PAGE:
Gov’t Workers Are Cheaper Than Private Contractors, Study Finds

Gov’t Workers Are Cheaper Than Private Contractors, Study Finds

NEW YORK (MainStreet) — So much for the lowest bidder.

A study undertaken by the Project on Government Oversight, a nonpartisan watchdog group, looked at the going rates for private contractors hired by the government and compared it with the pay of federal employees doing comparable work. What it found was that private-sector contractors made nearly double what government employees did, and that federal employees were the cheaper option in 33 of the 35 occupational classifications reviewed by the organization.

In other words, when we’re talking about government waste, it’s time to take a hard look at what we’re paying to private contractors.

“The federal government is not doing a good job of obtaining genuine market prices, and therefore the savings often promised in connection with outsourcing services are not being realized,” the report says.

In one particularly egregious example, the report points to the position of claims assistance and examining. Federal employees are paid an average of $57,292 per year in this position and private-sector employees make an average of $75,637; the contractor billing rate for the same service is a whopping $276,598, more than a federal judge’s salary.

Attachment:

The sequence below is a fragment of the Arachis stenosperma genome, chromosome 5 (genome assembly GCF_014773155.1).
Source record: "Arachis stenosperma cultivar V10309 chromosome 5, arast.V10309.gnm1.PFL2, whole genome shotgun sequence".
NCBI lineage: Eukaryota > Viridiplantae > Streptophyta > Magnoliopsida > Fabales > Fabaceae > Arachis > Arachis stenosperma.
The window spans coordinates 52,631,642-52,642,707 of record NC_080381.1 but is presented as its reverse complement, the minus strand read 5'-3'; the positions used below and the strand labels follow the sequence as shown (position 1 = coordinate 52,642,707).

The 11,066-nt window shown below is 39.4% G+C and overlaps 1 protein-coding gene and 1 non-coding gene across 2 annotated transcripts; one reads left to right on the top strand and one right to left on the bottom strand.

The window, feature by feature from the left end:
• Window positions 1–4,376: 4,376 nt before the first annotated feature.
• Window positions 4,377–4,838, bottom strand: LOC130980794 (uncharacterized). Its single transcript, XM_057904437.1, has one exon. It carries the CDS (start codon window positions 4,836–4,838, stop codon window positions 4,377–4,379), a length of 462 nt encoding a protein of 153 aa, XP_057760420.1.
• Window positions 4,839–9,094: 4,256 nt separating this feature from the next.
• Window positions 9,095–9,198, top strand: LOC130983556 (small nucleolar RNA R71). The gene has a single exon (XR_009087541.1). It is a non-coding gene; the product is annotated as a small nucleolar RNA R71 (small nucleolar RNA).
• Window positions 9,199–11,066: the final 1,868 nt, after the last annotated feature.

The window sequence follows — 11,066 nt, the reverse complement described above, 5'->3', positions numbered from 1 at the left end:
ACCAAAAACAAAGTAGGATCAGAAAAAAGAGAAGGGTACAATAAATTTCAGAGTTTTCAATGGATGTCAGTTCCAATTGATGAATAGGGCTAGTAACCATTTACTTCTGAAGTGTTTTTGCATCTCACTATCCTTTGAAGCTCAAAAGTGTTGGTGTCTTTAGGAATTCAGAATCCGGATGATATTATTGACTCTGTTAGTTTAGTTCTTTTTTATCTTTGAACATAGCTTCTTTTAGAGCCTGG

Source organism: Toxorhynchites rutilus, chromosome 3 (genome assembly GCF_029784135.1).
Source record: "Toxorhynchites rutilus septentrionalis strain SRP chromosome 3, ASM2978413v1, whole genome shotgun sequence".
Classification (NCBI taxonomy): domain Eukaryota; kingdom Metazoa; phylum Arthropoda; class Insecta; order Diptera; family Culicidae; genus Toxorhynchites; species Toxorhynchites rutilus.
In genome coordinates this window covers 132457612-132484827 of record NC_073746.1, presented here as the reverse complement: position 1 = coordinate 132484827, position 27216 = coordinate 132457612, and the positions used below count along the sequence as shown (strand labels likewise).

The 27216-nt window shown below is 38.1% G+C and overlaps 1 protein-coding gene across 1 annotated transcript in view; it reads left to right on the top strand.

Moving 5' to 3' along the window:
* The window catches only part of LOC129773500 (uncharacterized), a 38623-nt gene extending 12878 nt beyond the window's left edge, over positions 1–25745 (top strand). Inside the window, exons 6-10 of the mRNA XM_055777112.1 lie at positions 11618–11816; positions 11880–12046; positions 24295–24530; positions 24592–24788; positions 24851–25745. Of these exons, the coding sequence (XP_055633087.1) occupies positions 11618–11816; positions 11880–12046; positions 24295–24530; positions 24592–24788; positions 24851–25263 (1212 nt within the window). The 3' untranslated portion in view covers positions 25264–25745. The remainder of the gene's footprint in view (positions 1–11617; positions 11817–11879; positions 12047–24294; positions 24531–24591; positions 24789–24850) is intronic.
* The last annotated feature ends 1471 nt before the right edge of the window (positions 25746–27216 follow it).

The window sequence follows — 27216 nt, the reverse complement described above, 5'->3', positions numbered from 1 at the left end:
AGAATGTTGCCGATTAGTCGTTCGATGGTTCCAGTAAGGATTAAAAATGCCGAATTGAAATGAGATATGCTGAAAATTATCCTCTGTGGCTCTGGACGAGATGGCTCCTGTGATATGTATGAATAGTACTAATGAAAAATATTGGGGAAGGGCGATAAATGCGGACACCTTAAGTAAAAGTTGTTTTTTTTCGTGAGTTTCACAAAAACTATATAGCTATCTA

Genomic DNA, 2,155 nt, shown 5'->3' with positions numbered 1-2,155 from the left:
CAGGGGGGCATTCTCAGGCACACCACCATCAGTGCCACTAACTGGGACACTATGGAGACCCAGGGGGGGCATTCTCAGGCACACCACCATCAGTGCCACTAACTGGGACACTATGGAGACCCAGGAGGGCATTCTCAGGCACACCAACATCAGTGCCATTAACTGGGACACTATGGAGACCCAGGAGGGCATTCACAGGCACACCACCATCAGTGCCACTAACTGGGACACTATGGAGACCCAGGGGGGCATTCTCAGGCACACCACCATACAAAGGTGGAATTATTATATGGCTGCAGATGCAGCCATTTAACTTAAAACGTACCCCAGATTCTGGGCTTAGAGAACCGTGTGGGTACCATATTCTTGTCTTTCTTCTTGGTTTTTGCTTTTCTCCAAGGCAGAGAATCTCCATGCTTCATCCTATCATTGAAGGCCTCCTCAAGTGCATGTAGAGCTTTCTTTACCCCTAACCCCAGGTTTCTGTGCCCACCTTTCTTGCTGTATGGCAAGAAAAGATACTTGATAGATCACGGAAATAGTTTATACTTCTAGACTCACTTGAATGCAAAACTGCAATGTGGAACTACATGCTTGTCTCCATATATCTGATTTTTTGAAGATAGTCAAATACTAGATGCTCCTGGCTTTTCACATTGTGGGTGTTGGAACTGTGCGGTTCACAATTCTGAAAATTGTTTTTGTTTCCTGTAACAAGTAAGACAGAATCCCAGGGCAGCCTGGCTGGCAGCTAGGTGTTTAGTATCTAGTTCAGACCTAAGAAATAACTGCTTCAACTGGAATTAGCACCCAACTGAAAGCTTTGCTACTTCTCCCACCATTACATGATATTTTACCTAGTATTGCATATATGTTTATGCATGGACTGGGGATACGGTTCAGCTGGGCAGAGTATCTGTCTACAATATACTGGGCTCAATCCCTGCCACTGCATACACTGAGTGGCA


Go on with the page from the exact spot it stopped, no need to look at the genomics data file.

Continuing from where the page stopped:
What makes this such a big problem is that the fleet of government contractors dwarfs actual federal employees. The report notes that the actual federal workforce has stayed fairly constant at 2 million people, while the contractor workforce has swelled to 7.6 million as of 2005. And those contractors are sucking up a lot of money, to the tune of $320 billion. If the report’s conclusions are correct, we’re overpaying by more than $100 billion a year, all on the apparently false assumption market competition in the private sector would make for cost savings over federal employees.

Unfortunately, the government is ill-equipped to correct the problem of overpaying contractors.

“POGO found several failures in government procurement, employment and data systems that limit the government’s and the public’s abilities to assess and correct excessive costs resulting from insourcing or outsourcing federal services,” the report says.